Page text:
There are signs that Indonesia in the Yudhoyono era is going through a new sense of vulnerability. Indonesians feel a certain inadequacy following the difficulties of the last seven years since the Asian financial crisis and the subsequent fall of Suharto. Even nature, it seems, is not on their side. After the tsunami, the earthquake of March 28 which devastated Nias island seems to suggest that the pressures on Indonesia are never-ending. President Yudhoyono has even reportedly expressed exasperation. Under the circumstances, Indonesians can be hyper-sensitive to any moves they perceive, rightly or wrongly, as taking advantage of their current weakness. “Indonesia at the moment is very weak, especially with the threat of national disintegration hanging over it,” wrote analyst Sudjati Djiwandono in The Jakarta Post.
As this is also a phase in which the Indonesian elite and public take exception easily, they respond robustly to the most innocent of incidents if these are perceived as affronts to their dignity. The Malaysian repatriation of illegal Indonesian workers has been received in this way in Jakarta, whether or not Kuala Lumpur’s action is seen as justified. In moments like these, gestures of neighbourliness can also be easily forgotten. Hence, despite Singapore and Malaysia having been at the forefront of international humanitarian assistance to tsunami- struck Aceh, Jakarta did not hesitate to take issue with them when Indonesian national pride has been hurt. There is a creeping unease in Jakarta that others are not treating the country with respect. If Malaysia’s repatriation of Indonesian workers is being seen in this light, is it possible that the fertiliser issue with Singapore has been cast in the same mould?
But the most crucial factor behind Indonesia’s current sense of vulnerability is its loss of territory in recent times. After the separation of East Timor, Jakarta lost ownership of Sipadan and Ligitan to Malaysia. When foreign troops landed in Aceh for post-tsunami humanitarian work in December, it raised alarm bells in Jakarta of a possible take-over of that province by foreign forces – baseless as it turned out to be. The fear of losing more territory has been an important driving force behind the Indonesian reactions to the Ambalat issue. That is why, in the words of the Speaker of the Indonesian Parliament DPR, Agung Laksono, all Indonesians, even though they cannot agree on many things, were united against Malaysia over the Sulawesi Sea dispute.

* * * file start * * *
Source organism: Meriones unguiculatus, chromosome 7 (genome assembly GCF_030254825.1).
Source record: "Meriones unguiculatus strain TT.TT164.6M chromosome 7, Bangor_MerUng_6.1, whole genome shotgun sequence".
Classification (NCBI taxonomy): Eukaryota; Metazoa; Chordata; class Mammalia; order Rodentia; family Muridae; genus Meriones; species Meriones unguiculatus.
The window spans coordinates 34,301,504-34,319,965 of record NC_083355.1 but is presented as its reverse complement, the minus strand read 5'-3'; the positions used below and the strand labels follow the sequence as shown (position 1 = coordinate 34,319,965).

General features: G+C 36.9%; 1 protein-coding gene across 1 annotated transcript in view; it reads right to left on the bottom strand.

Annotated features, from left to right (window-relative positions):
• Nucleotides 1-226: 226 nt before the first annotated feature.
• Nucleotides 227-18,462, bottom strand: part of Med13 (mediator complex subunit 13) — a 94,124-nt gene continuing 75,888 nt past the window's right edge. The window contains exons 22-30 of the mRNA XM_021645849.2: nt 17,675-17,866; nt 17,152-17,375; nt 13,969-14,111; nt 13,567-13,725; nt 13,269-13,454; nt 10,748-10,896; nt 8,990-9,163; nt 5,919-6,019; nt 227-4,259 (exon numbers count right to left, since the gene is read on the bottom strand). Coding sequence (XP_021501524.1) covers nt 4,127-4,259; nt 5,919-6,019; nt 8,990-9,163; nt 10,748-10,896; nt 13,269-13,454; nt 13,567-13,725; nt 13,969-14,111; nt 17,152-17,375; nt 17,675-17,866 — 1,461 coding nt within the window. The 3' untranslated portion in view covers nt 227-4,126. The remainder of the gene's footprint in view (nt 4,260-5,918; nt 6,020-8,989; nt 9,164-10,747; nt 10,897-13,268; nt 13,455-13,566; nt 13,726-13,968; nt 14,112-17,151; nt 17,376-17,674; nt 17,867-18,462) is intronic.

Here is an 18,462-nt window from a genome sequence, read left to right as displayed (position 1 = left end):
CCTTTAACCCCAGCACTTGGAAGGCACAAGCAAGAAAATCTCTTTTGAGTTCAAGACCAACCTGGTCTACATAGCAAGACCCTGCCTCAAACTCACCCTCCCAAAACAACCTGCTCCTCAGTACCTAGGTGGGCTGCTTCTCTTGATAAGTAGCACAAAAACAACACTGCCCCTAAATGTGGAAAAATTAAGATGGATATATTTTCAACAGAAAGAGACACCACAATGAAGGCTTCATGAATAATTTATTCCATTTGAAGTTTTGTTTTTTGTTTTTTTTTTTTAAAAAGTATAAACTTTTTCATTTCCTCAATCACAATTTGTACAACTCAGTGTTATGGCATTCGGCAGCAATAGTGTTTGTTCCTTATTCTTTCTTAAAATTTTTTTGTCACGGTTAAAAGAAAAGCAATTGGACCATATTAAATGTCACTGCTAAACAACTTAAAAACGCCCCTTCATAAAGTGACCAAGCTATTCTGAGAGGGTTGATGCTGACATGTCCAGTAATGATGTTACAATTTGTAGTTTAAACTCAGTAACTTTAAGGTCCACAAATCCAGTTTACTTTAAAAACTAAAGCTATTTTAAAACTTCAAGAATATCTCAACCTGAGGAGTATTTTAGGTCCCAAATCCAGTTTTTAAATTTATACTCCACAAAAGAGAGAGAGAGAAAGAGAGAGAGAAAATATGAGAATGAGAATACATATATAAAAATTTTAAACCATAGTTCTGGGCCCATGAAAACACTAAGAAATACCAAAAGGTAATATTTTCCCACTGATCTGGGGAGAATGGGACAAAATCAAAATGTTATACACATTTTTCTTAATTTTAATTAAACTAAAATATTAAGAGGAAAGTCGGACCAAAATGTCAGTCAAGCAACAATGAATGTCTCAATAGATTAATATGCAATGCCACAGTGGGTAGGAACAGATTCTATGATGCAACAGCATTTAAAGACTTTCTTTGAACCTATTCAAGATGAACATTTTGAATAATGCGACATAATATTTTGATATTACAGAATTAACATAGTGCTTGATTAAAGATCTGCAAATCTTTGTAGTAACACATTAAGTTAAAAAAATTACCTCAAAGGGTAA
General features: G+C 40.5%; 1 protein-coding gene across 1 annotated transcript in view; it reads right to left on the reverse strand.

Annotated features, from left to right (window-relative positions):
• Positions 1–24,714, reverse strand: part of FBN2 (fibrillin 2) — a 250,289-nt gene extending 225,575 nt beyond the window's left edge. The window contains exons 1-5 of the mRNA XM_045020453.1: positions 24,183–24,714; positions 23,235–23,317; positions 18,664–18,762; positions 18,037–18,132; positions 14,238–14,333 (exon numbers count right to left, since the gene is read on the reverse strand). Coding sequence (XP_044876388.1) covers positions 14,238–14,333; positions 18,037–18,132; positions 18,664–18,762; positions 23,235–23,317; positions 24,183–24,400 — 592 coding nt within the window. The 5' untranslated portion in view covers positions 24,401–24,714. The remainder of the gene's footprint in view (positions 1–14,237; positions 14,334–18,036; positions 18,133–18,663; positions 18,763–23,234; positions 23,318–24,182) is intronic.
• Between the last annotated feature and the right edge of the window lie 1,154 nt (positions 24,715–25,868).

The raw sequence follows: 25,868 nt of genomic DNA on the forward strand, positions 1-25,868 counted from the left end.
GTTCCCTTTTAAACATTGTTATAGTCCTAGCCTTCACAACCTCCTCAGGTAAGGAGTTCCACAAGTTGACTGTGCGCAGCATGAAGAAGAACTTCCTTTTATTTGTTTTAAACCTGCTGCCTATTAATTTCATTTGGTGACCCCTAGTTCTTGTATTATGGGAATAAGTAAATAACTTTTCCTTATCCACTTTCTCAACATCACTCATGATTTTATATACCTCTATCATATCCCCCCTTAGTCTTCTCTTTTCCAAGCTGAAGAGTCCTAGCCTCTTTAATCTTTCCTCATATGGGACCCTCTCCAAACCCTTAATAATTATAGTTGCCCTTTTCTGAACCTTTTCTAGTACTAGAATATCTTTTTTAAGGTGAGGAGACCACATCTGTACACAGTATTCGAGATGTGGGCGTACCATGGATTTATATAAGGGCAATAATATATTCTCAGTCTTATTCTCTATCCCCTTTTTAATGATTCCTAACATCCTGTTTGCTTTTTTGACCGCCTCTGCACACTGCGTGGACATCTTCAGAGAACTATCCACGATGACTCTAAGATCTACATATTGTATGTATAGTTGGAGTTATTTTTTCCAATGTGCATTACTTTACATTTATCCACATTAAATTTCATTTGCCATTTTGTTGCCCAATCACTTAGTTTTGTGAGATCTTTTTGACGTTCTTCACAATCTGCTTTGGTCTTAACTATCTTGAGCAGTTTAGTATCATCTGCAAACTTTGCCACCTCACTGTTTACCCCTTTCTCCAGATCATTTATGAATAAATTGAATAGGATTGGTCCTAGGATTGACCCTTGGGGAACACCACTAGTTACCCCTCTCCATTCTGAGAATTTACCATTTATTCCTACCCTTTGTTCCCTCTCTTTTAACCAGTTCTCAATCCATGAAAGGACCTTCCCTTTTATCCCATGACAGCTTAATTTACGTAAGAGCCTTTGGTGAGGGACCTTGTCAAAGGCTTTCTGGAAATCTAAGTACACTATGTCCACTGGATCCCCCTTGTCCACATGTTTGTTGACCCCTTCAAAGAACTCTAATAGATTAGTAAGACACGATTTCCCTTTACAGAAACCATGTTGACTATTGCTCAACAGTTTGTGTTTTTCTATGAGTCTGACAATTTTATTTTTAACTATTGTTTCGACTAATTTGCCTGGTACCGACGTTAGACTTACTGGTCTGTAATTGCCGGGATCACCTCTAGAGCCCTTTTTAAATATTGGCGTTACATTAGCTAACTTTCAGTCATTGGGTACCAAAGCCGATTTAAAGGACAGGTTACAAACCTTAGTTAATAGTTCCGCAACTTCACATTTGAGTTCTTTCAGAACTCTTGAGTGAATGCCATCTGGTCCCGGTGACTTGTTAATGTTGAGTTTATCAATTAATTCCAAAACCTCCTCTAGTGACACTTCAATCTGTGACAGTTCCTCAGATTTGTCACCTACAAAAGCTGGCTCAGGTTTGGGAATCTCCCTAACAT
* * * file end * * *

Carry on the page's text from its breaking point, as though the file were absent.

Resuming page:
What ASEAN must not do
Rizal Sukma, writing in the Jakarta Post, noted how ASEAN has been absent as an institution throughout this troubled period. There has not been any significant effort from ASEAN to help defuse the tension, he said. At the height of the Ambalat dispute, some Indonesian legislators even called for the disbanding of ASEAN. That is surely an extreme position to take. Why disband ASEAN just because Indonesia, the group’s largest member, is embroiled in bilateral disputes with its neighbours? It was, after all, Indonesia that paved the way for the creation of ASEAN in 1967 soon after the end of Konfrontasi in 1965. It should now lead the way to take ASEAN into the future, not dismantle it.
In any case, it was also Indonesia which recently initiated the vision of a single ASEAN Community by 2020. As Senior Minister Goh Chok Tong said during a visit to Jakarta on April 5, Indonesia, as the largest member of ASEAN, had to play an active part in pulling the member states together. Unless this was done, “it will be difficult for ASEAN to regain its vibrancy and dynamism”, he added. In other words, Indonesia, as the biggest and most influential member of ASEAN, cannot avoid the burden and expectations of leadership – even during its most difficult moments.
The diplomatic disputes that have emerged this year are yet another test for ASEAN solidarity – and for the new generation of ASEAN leaders who have just taken over. When these new leaders – President Yudhoyono, Prime Minister Lee Hsien Loong and Prime Minister Abdullah Badawi – entered the scene last year, they immediately reached out to each other to rebuild the ASEAN camaraderie which dissipated after the 1997 regional financial crisis. PM Lee and PM Abdullah attended Dr Yudhoyono’s presidential swearing-in on October 20 in Jakarta. When the tsunami struck Aceh, both prime ministers mobilised assistance for Indonesia. The spirit of group solidarity that the new generation of leaders is trying to forge must not be sacrificed by the current difficulties. As Indonesia, Malaysia and Singapore are at the core of ASEAN, their relationships will continue to set the tone of the grouping as a whole. The new leaders must not begin their own era on the wrong footing. It is therefore a symbolically important gesture that, amid the diplomatic disputes, both Singapore and Malaysia have again offered their hands to Indonesia in the face of the latest natural calamity off Sumatra.
About the Author
Yang Razali Kassim is a Senior Fellow with the Institute of Defence and Strategic Studies, Nanyang Technological University.
Last updated on 02/10/2014